MILE-HIGH HEADLINES FOR MONDAY, AUGUST 18 Sign up here to receive Panorama every weekday morning–before it gets posted to our blog. The Clinton Delegate Saga Just Won’t End Hillary Clinton is plotting a coup to become the Democratic Party’s presidential nominee when the convention arrives in Denver next week. Mwhahahahaha! But over and over, newspapers are reporting that this just won’t happen, even though groups like People United Means Action (a.k.a. People United My Ass) are quick to point out that Clinton has more than 1,900 delegates and therefore a legitimate shot at convincing more of them that she should be the nominee. Just last week, Clinton’s historic achievement was reportedly going to be recognized in a roll call vote, but as New York Times columnist Gail Collins notes, “the last thing the Obamaites needed was a long spectacle on national television in which one state after another stood up, gave a plug for its tourist attractions, and then cast a divided vote, while the delegate lead switched back and forth until Barack won.” Now Clinton won’t see her historic achievement recorded in convention records, according to the Times. Try telling that to PUMA. Protesters Decry “Secret” Jail Nearly a dozen activists gathered on Friday in front of a “secret” warehouse–a.k.a. “Gitmo on the Platte”–to condemn Denver’s plans to use the brick building as a temporary detention facility during the Democratic National Convention. Police say they need the site in case there are mass arrests. Tensions were evident during the small protest, as three patrol cars drove up but then drove away after activists asked officers for business cards. “When a few activists tried to peek into the door windows, a couple of Denver sheriff deputies came out and told them to get off the dock,” according to the Rocky Mountain News, which notes that the facility, on Steele Street, will be open for tours between 5:30 p.m. and 7 p.m. on Wednesday. Officials defend the site, according to 9News, which quotes Undersherriff Bill Lovingier as saying it was “never a secret.” In keeping with all things Gitmo, Amnesty International is planning to bring a life-sized re-creation of a maximum security Guantánamo Bay detention cell to Denver during the convention, according to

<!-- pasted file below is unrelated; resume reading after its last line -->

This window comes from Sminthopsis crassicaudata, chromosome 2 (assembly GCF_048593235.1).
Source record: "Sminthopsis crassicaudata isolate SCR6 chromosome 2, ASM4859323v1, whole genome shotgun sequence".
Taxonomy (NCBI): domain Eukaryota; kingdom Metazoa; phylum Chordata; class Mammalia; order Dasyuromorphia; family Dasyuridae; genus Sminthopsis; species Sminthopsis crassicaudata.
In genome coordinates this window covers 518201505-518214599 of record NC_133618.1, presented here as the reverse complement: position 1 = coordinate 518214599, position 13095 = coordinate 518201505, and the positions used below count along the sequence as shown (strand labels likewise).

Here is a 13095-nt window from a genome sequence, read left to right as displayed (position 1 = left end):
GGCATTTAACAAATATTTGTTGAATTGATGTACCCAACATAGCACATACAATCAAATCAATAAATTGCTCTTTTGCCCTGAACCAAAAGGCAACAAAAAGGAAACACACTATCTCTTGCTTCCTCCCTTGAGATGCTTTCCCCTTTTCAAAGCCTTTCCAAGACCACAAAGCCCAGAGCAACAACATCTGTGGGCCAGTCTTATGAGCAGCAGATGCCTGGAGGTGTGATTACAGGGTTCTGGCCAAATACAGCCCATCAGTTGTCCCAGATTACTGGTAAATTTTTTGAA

McCain’s Colorado Water Statement Simmers Okay, water stories are never fun. But see if you can stick this one out. It could be important later. Each year, Colorado, a national source of pure, flowing, absolutely delicious, life-giving water, is kind enough to allocate millions of acre-feet of water to relatively dusty California, Nevada, and Arizona, which happens to be Republican presidential candidate John McCain’s home state. Whatever is left is split between Colorado, Wyoming, Utah, and New Mexico, according to a 1922 compact. But the compact didn’t foresee all the growth from the last several decades, and maybe California, Nevada, and Arizona should get more water. That’s according to, you guessed it, John McCain, in an interview with The Pueblo Chieftain. Given Coloradie’s five million “thirst-crazed” water drinkers, them’s “politically suicidal” fightin’ words, according to Bob Ewegen of The Denver Post. “Yes, fellow citizens of the state whose official motto is ‘Whiskey is for drinking, water is for fighting,’ John McCain has thunk the unthinkable,” Ewegen writes. Young Guns It’s against the rules for students, teachers, and campus workers, other than police, to carry firearms on the University of Colorado’s Boulder campus. Even though that’s more stringent than state law, that’s the way CU’s Board of Regents wants it. But now a group called Students for Concealed Carry on Campus wants the regents to allow handguns on campus, arguing that they have a right to self-defense under the Second Amendment, according to Boulder’s Daily Camera. The group is circulating petitions stating, “Criminals do not respect gun-free zones any more than they respect human life. Gun-free zones only disarm victims.” Campus police don’t like the idea, but the regents tilt conservative, meaning the board might feel some pressure to at least explore the issue. If this moves forward, I’ll bet that both advocates and opponents invoke the 2007 tragedy at Virginia Tech to make their arguments. Vail Arts Patron Facing Charges Alberto Vilar poured $10 million into the Vail Valley, “helping to finance the performing arts center in Beaver Creek, remodel the Gerald R. Ford Amphitheater in Vail and transform the area into a cultural hub,” according to the Rocky Mountain News. Though he failed to deliver on all his promises, leaving nonprofits asking questions, Vail’s backers of the arts scene knew him as a man who adored classical music, opera, skiing, and Beaver Creek. Today, the mountain arts community knows Vilar’s once-prominent investment firm, Amerindo, is preparing for a trial in New York on charges that Vilar defrauded his clients. His problems date to 2005, leading Forbes magazine to correct its record in a story stating that Vilar lied his way onto its list of wealthiest Americans. Yet Vilar spent nearly a month in jail, because he had trouble making his $10 million bail, and “owed money to almost everyone he knew, including his dry cleaner,” according to the magazine. Newspaper-Cutbacks Watch: The Capitol Beat In 2006, the Longmont Times-Call pulled its reporter out of the state Capitol. The move meant the Loveland Reporter-Herald and The Canyon City Daily Record, which also relied on said reporter, would be without first-hand, localized accounts of what was going on under the gold dome, as well. According to Times-Call editor John Vahlenkamp, priorities were changing, and other reporters would have to be more watchful and pick up the slack at home. It’s part of a trend that’s seen the number of newspaper and wire reporters at the Capitol dwindle from more than a dozen to seven today, according to Katie Reinisch, communications director for the House Democratic Majority, notes that when Colorado’s far-flung newspapers decide to leave desks at the Capitol vacant, hoping that larger newspapers will fill the void, they miss out on important local stories. And I know I’m harping on it, but add this much-discussed August 1 tidbit from the Denver Business Journal: There are rumors that before long Denver could be left with just one newspaper. Not Golden, But a Record University of Colorado senior Jenny Barringer set an American record in the 3,000-meter steeplechase during the Beijing Olympics this weekend, a thrill to her as she returns to Boulder for classes. Though Gulnara Galkina-Samitova of Russia won the race and shattered the world record, Barringer, who finished ninth, logged a U.S. record of 9:22.26, according to The Denver Post. A Winning Weekend for Colorado Proving their post-season dreams haven’t yet faded, the Colorado Rockies beat Washington 7-2 thanks to a pair of three-run homers by Ian Stewart and Seth Smith on Sunday, according to the United Press International. … Englishman Gary Smith filled in for Rapids’ coach Fernando Clavijo, who was away in Uruguay tending to a family medical emergency, as the soccer team defeated the Kansas City Wizards 2-1 during a slightly rainy home game. Striker Conor Casey scored two goals, as The Denver Post notes. … The Denver Broncos defeated the supposedly mighty Dallas Cowboys 23-13 in preseason play marked by excellent passing by Broncos’ quarterback Jay Cutler, according to The Denver Post. Videodose: The Rocky Mountain News speaks with Michael Dukakis, the Democratic Party’s presidential nominee in 1988, asking for his conventional words of wisdom. He says, “You think you’ve addressed every issue under the sun. You try to do so in your acceptance speech. But it’s a whole new ballgame, and you’ve got to begin, post-convention, as if the campaign has just begun. Quizzical: Think you can tell the difference between Denver’s makeover for the Democratic National Convention and Beijing’s for the Olympics? Really? Take this Radar quiz. Cheapest Gallon of Gas ‘Round Here: $3.67, Diamond Shamrock, 3504 S. Tower Road in Aurora (via